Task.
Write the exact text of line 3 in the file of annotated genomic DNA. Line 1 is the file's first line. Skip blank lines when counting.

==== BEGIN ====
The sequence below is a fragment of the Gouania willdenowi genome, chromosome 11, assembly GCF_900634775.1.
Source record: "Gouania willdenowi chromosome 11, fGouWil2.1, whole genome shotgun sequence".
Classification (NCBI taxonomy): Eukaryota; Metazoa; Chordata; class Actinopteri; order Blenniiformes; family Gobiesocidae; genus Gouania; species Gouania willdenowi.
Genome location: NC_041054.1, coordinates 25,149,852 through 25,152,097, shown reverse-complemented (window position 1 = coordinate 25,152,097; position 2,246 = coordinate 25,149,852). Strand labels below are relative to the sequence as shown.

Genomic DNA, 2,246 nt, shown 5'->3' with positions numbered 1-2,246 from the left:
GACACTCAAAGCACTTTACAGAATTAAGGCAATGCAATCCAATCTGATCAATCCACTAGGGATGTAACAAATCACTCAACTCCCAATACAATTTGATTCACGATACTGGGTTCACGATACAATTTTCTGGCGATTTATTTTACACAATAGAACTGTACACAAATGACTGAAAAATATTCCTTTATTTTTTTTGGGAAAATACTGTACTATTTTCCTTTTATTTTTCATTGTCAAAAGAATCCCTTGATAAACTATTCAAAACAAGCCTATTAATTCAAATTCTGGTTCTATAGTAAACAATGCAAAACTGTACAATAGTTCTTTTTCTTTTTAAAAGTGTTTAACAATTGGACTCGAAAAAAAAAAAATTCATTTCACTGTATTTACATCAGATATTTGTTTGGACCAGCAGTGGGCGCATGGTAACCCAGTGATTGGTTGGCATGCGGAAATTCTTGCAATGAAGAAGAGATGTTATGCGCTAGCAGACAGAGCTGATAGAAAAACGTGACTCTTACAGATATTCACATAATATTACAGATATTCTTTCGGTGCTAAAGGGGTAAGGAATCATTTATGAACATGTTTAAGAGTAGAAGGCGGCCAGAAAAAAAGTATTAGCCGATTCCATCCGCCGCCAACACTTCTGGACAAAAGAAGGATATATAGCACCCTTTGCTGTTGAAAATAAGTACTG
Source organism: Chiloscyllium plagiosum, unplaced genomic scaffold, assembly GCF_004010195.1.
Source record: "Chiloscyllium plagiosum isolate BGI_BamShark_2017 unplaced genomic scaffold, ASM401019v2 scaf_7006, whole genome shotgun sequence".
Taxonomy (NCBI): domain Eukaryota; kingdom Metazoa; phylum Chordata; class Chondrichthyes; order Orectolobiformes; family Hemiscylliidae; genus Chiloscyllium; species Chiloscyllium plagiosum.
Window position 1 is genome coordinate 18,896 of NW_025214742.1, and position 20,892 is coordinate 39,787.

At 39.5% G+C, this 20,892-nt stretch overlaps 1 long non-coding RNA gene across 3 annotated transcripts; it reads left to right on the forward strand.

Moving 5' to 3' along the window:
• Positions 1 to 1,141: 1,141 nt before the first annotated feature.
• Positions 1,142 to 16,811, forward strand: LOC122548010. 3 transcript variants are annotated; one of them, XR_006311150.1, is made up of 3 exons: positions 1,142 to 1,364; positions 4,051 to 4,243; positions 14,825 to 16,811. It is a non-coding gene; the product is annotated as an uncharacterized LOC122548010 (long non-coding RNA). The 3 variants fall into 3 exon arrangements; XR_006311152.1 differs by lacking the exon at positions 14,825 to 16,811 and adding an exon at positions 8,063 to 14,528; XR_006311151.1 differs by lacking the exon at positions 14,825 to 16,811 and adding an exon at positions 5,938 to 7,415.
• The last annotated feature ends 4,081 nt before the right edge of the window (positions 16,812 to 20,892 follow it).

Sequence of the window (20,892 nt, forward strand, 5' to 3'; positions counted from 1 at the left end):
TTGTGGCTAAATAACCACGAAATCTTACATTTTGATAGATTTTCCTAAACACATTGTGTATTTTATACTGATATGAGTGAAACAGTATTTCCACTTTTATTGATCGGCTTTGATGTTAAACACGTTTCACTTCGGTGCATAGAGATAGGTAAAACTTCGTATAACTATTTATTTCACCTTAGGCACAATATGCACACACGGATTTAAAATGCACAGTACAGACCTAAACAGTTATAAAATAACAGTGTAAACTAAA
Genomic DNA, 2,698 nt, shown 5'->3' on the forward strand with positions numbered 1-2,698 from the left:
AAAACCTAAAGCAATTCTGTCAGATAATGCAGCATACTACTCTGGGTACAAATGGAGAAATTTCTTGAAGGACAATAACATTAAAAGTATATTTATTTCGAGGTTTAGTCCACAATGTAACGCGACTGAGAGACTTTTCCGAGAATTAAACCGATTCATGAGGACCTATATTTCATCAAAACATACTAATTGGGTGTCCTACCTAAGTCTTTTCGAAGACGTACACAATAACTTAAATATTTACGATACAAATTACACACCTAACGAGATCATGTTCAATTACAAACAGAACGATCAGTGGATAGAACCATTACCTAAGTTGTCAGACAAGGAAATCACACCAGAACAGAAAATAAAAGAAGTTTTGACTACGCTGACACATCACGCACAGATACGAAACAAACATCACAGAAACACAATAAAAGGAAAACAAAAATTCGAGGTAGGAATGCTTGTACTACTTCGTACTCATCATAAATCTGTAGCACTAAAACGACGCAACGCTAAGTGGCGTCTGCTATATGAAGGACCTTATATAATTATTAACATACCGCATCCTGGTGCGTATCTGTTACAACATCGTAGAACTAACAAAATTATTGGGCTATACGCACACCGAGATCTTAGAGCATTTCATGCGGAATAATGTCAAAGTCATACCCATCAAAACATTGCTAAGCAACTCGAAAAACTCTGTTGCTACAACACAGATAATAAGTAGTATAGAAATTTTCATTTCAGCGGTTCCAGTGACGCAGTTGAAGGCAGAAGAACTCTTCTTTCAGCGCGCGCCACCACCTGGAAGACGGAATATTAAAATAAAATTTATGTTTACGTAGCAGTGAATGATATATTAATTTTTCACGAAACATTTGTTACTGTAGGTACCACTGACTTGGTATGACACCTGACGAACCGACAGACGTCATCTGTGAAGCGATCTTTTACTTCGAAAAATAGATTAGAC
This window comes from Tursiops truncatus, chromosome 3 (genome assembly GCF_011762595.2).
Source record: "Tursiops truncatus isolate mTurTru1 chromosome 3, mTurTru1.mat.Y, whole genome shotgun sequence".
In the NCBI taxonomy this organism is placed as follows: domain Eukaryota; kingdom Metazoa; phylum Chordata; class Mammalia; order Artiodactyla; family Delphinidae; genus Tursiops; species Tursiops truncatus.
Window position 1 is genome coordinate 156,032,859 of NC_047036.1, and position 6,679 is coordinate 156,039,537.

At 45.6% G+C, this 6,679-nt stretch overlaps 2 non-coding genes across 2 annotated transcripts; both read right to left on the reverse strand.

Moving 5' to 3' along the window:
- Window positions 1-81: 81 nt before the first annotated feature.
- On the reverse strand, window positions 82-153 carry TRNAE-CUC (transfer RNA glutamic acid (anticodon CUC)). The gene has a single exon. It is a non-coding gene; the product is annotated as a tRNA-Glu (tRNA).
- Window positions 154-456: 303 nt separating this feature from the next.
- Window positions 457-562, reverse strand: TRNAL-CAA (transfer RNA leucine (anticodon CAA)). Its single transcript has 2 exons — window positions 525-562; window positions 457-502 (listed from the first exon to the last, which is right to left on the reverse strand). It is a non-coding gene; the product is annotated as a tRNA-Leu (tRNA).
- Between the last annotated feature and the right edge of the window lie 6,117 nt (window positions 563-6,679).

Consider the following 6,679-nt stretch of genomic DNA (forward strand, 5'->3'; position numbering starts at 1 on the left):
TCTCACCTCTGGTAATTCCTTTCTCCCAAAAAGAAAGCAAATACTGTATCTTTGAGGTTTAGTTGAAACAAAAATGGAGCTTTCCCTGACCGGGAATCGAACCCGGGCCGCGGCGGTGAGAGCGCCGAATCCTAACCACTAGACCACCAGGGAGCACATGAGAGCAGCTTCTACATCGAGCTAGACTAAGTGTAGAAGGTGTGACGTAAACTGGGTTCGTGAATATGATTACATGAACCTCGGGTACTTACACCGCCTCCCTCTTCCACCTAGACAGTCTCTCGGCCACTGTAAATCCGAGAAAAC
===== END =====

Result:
Classification (NCBI taxonomy): Eukaryota; Metazoa; Chordata; class Actinopteri; order Blenniiformes; family Gobiesocidae; genus Gouania; species Gouania willdenowi.